A View from the Pew: 6 Types of Church Committees

Pew_smThe old saying goes something like, “In all the towns and all the cities, there’s not one monument to a committee.” It may or may not be true, but it rhymes.

Serving on a committee, particularly in the context of church, can be a rewarding and meaningful enterprise. It can also sour your relationship with your sisters and brothers and send you church shopping.

Lay people commonly serve in churches through committees. If you’re active in your congregation, chances are you’re on a committee. Over the years, I’ve found myself or planted myself on a number of such bodies with mixed results.

After reflecting on the purpose and effectiveness of committees, I humbly submit that there are six basic types of committees:

1. Hyperactive – This is a group of people who meet often, discuss rigorously, schedule aggressively, and report frequently. It is highly visible, whether it needs to be or not, and can be driven by one or two strong personalities. This type of group can sometimes be guilty of planning lots of stuff for other people to do. It can be, but is not always, effective.

2. Dead – The opposite of the hyperactive group, this type of committee never meets, seldom reports activities, and either serves no purpose or has a task that is fulfilled by other means, such as staff responsibilities or a volunteer who just takes care of what the committee is supposed to be doing.

3. Vestigial – These legacy committees may not be dead. They may even be hyperactive. They are just not useful any more. You don’t have to look long or hard to find a church with a “Boiler Committee,” even though they no longer heat their church with a boiler. As with vestigial organs, they’re really not harmful, but sometimes cancer can grow in them undetected.

4. Functioning – A group with a clear mission, dedicated membership, shared leadership, and effective communication can form the backbone of a healthy church. Members are proactive and complement the work of the paid staff, achieving their objective and understand their role in the context of the church. Their purpose can be anything from finance to flower. All committees should aspire to be this type.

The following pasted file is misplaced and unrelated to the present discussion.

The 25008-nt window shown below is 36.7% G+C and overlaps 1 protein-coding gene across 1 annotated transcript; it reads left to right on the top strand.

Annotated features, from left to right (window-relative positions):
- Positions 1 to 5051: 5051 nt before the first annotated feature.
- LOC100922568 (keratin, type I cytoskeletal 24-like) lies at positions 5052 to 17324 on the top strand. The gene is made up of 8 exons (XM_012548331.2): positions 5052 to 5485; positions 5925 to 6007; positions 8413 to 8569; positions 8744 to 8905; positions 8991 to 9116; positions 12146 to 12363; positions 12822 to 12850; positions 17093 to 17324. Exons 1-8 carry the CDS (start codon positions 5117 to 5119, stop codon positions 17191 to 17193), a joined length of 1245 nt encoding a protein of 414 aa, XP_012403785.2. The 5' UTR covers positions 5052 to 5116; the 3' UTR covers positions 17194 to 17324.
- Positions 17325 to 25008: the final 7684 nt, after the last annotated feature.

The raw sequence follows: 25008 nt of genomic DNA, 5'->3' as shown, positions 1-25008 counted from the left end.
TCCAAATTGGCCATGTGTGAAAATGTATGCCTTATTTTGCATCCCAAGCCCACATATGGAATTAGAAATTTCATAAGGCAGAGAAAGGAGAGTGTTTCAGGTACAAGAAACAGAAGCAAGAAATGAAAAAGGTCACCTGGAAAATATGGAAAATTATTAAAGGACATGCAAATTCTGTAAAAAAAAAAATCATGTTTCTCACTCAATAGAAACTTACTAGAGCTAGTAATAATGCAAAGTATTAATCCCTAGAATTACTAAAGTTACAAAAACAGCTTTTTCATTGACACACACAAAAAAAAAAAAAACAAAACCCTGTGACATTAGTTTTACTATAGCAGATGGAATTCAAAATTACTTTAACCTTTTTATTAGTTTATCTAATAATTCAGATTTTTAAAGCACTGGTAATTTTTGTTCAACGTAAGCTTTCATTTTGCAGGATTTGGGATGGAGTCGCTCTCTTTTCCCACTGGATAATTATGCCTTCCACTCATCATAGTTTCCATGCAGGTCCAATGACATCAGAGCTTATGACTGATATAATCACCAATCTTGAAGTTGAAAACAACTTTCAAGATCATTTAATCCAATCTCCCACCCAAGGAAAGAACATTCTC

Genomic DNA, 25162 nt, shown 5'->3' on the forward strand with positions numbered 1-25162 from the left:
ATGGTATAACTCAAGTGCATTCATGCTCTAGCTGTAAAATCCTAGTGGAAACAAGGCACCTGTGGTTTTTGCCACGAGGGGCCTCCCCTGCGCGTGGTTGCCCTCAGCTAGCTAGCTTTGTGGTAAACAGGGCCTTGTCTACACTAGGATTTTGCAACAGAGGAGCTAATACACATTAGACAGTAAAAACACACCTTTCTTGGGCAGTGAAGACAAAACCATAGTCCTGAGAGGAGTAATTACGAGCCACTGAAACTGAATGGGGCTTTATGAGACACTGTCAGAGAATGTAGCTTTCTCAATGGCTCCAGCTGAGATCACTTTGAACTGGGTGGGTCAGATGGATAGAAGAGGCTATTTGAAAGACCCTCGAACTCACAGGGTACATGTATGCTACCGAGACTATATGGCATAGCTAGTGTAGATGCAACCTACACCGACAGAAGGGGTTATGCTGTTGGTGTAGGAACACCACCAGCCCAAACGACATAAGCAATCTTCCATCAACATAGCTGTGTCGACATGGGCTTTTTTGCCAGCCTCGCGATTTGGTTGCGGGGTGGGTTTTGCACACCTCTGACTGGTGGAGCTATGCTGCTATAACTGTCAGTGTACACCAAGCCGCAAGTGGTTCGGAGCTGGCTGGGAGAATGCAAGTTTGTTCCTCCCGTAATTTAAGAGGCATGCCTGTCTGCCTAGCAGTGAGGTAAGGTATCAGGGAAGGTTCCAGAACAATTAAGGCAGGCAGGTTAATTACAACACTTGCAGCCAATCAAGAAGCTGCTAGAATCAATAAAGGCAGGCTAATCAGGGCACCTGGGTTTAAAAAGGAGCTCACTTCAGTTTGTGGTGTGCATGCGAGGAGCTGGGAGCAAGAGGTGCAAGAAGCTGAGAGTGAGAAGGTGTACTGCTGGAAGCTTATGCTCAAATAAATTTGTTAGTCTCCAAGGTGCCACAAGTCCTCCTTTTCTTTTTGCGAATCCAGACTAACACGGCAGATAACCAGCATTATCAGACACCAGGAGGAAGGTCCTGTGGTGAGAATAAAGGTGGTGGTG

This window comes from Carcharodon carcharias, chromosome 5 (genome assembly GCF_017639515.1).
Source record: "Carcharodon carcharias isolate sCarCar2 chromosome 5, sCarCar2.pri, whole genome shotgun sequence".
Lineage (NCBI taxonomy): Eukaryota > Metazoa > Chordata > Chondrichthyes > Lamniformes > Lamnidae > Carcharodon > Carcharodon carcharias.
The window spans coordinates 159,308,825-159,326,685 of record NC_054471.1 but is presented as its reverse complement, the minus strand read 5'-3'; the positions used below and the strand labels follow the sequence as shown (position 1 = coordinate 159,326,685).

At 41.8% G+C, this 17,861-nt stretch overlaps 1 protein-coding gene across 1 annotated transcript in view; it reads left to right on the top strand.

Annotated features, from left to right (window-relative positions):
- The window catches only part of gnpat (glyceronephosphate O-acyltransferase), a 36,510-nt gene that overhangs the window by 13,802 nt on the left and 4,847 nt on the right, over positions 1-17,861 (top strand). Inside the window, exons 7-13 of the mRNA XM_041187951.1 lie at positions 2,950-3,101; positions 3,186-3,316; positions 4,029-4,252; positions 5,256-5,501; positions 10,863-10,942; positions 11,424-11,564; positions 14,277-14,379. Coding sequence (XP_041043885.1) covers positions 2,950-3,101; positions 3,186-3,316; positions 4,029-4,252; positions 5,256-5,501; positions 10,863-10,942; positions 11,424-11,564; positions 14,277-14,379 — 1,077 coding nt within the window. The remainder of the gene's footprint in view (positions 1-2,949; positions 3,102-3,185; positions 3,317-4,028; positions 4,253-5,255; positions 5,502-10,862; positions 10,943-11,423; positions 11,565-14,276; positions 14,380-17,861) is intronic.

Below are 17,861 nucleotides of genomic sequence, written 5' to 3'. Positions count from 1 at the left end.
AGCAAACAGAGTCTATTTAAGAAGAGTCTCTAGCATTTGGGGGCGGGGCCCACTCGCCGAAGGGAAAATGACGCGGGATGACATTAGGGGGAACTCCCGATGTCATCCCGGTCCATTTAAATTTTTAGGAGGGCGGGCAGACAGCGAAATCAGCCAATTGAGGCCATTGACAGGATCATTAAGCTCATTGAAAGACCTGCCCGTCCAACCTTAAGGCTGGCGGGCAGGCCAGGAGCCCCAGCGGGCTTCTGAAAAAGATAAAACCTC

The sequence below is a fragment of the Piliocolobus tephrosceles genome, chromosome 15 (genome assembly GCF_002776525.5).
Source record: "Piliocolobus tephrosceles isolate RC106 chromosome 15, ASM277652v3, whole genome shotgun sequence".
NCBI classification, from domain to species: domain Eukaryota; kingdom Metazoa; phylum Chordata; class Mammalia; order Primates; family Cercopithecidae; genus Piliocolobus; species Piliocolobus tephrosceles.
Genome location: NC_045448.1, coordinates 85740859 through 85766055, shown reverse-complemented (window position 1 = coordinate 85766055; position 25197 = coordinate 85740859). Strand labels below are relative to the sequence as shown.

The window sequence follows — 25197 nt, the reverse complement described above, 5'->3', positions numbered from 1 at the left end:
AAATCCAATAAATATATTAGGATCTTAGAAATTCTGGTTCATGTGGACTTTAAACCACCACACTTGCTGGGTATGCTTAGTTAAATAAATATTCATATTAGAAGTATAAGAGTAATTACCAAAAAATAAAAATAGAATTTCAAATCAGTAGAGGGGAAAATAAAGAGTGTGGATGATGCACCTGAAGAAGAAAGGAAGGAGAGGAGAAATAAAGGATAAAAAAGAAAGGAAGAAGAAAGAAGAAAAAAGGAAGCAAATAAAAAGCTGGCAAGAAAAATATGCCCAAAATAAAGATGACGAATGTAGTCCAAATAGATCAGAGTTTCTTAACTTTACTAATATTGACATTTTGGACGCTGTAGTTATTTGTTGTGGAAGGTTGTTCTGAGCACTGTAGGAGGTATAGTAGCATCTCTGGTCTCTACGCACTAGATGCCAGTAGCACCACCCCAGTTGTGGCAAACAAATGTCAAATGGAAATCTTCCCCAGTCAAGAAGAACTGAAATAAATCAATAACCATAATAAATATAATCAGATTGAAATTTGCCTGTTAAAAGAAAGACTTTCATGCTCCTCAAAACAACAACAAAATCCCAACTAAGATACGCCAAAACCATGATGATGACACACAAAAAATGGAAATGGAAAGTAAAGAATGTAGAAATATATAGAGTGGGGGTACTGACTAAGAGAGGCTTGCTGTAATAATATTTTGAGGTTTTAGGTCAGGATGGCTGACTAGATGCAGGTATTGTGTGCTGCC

5. Social – It doesn’t matter what the committee’s charter is. If it really only exists because its members are friends and like to get together, that’s the real purpose. These committees tend to meet over meals or coffee and see their stated purpose as a great excuse to get together. I’m not condemning here, just naming, and it may be that a committee that’s really just a social event is one of the healthier activities in a church.

6. Vanity – You’re not leading if no one is following, and some leaders need a group to run whether it serves a purpose or not. These committees are easy to recognize because they tend to give a lot of visibility to one person regardless of the group’s overall importance to the church’s mission. These committees also tend to have the same leader for years with little change in approach or makeup. A leader holding on to the gavel too long can threaten the health and effectiveness of any committee.

If you recognize a few too many dead, vestigial, or vanity committees on your church’s charter, perhaps it’s time to audit how your church organizes its lay leaders. Nothing burns out your leadership faster than wasting their time.

A lot has been written in recent years about organizing the work of the church around “teams” instead of “committees.” No matter what you call it, serving the church is more than an honor. It’s work. Just make sure it’s meaningful work in the life of the church.

Lance Wallace_for_webLance Wallace is a Baptist layperson and member of Parkway Baptist Church in Johns Creek, GA, does media relations and issues management at his day job, and blogs at newsouthessays.com.

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Comments

  1. This is definitely an interesting list. If there are some of these types of committees within the church, then there may need to be some changes made to make them more effective. Committees should definitely be functioning. Great information, thanks for sharing!